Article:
Torture Architect John Yoo Gets Monthly Column in Philly Inquirer

by matttbastard

Clicky-clicky the image for more

Um, wha?

John Yoo has written freelance commentaries for The Inquirer since 2005, however he entered into a contract to write a monthly column in late 2008. I won’t discuss the compensation of anyone who writes for us. Of course, we know more about Mr. Yoo’s actions in the Justice Department now than we did at the time we contracted him. But we did not blindly enter into our agreement. He’s a Philadelphian, and very knowledgeable about the legal subjects he discusses in his commentaries. Our readers have been able to get directly from Mr. Yoo his thoughts on a number of subjects concerning law and the courts, including measures taken by the White House post-9/11. That has promoted further discourse, which is the objective of newspaper commentary.

Will Bunch nails it:

No personal disrespect toward Harold Jackson (a well-regarded colleague with whom I’ve crossed career paths in two far-flung cities, with many mutual friends) but I could not disagree more. None of this is a good enough justification for awarding a column to America’s top defender of such a serious human rights violation as torture — certainly not the fact that he’s now a celebrated Philadelphian (so is disgraced state Sen. Vince Fumo, who could be handed a political column based on this kind of rationale). Sure, his warped viewpoint that the president of our once-proud democracy can assume virtually dictatorial powers is controversial enough to “promote further discourse” (so did George Will’s recent blatantly misleading column on climate change) but that alone hardly makes something worth publishing.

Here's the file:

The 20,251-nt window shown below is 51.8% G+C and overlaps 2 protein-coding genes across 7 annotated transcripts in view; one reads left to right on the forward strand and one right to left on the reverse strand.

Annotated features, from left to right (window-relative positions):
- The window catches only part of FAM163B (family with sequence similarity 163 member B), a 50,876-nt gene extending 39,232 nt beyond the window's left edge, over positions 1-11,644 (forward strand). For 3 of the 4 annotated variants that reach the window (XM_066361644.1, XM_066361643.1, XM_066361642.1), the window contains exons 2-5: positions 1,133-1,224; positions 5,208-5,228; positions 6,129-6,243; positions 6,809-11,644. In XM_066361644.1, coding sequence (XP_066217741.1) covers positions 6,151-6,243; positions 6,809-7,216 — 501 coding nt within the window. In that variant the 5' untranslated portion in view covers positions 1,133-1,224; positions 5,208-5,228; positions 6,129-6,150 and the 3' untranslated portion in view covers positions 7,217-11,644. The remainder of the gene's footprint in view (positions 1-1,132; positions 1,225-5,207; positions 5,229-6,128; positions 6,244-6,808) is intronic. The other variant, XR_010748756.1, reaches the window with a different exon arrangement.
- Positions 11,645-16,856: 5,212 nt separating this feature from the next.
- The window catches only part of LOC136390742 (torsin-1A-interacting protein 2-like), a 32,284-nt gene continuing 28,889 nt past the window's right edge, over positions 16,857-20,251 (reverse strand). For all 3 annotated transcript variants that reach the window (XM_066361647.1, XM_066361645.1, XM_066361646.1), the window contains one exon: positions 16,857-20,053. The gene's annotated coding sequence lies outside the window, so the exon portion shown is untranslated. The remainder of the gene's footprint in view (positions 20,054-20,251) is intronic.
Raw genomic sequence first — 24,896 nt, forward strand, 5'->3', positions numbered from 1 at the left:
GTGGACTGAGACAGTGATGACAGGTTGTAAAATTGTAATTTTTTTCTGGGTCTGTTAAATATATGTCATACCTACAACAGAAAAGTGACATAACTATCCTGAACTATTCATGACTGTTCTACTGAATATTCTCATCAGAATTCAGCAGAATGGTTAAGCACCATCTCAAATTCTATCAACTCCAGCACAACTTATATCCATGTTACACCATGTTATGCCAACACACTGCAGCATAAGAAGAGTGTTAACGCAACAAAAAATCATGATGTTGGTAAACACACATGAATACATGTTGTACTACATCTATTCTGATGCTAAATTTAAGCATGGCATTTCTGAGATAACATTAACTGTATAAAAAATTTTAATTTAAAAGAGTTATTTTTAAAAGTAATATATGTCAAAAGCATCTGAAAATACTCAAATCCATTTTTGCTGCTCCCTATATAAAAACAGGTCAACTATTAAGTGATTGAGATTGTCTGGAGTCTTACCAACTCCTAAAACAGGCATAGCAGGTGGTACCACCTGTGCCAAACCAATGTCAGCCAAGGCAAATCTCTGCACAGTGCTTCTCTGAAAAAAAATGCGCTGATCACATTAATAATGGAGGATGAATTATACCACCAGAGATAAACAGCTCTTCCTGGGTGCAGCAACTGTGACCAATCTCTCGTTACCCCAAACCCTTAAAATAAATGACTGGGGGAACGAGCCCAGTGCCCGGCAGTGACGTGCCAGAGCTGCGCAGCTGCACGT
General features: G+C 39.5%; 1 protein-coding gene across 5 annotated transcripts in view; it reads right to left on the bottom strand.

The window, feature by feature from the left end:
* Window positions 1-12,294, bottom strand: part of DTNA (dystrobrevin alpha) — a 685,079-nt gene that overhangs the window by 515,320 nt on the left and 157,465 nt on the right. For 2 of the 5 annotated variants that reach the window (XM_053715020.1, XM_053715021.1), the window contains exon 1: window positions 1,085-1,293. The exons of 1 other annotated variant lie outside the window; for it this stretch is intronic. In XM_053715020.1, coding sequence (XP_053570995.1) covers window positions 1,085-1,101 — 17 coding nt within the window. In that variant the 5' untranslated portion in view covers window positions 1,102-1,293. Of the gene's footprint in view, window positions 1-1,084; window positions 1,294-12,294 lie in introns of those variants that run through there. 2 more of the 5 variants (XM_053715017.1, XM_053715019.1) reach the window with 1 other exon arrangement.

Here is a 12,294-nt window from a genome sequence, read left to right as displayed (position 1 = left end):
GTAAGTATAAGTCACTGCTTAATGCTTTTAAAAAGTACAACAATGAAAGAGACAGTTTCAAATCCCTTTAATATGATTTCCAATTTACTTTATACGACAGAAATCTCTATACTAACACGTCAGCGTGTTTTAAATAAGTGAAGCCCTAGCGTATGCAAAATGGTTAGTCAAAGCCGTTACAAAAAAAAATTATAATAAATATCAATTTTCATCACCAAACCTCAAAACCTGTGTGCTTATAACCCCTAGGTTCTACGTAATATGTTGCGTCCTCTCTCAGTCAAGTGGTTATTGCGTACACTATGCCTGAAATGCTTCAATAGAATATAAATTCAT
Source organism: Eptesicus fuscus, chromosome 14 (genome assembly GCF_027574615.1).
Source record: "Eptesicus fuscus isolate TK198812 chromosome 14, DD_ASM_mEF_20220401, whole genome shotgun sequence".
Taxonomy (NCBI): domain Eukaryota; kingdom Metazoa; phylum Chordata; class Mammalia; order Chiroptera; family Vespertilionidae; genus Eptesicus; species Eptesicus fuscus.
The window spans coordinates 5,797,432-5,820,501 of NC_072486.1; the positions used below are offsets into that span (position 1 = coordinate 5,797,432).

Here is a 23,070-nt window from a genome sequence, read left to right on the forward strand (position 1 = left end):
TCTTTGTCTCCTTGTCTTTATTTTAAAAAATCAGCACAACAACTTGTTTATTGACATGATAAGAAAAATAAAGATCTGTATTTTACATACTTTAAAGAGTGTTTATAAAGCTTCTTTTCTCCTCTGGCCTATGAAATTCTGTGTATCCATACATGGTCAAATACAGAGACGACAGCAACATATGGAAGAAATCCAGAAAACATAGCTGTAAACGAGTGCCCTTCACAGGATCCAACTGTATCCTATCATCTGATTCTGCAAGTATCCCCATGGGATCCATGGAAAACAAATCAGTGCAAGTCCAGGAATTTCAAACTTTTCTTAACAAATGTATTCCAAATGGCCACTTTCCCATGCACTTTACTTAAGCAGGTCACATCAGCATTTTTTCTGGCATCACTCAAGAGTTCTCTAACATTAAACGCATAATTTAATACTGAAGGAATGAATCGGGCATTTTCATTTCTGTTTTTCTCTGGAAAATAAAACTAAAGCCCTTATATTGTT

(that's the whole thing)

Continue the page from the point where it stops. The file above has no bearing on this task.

But while promoting public discourse is a goal of newspaper commentary, it should not be the main objective. The higher calling for an American newspaper should be promoting and maintaining our sometimes fragile democracy, the very thing that Yoo and his band of torture advocates very nearly shredded in a few short years. Quite simply, by handing Yoo a regularly scheduled platform for his viewpoint, the Inquirer is telling its readers that Yoo’s ideas — especially that torture is not a crime against the very essence of America — are acceptable.

Hmm, I wonder if Charles Manson is too busy carving swastikas into his forehead to phone in 500 words a month, too? In the interest of “promoting further discourse,” natch. I hear he’s also really knowledgeable about legal subjects.

Cough.

h/t Sarah via tweet

Update: more from Sarah, who suggests that the Inky hire another celebrated Philadelphian to provide further discourse (and a counterpoint to  that whiny fuckhelmet Michael Smerconish.)

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Torture, Accountability and the Faux-Absolution of Collective Guilt

by matttbastard

In a must-read post, Dan Froomkin takes on recent attempts by OG ‘eventheliberal’ Michael Kinsley and pseudo-contrarian Slate guru Jacob Weisberg to whitewash the Bush Admin’s torture record by arguing that “the nation’s collective guilt for torture is so great that prosecution is a cop-out.”

Froomkin points out the elephant in the room–and it’s wearing a press pass:

While it’s true that the public’s outrage over torture has been a long time coming, one reason for that is the media’s sporadic and listless coverage of the issue. Yes, there were some extraordinary examples of investigative reporting we can point to, but other news outlets generally didn’t pick up these exclusives. Nobody set up a torture beat, to hammer away daily at what history I think will show was one of the major stories of the decade. Heck, as Weisberg himself points out, some of his colleagues were actually cheerleaders for torture. By failing to return to the story again and again — with palpable outrage — I think the media actually normalized torture. We had an obligation to shout this story from the rooftops, day and night. But instead we lulled the public into complacency.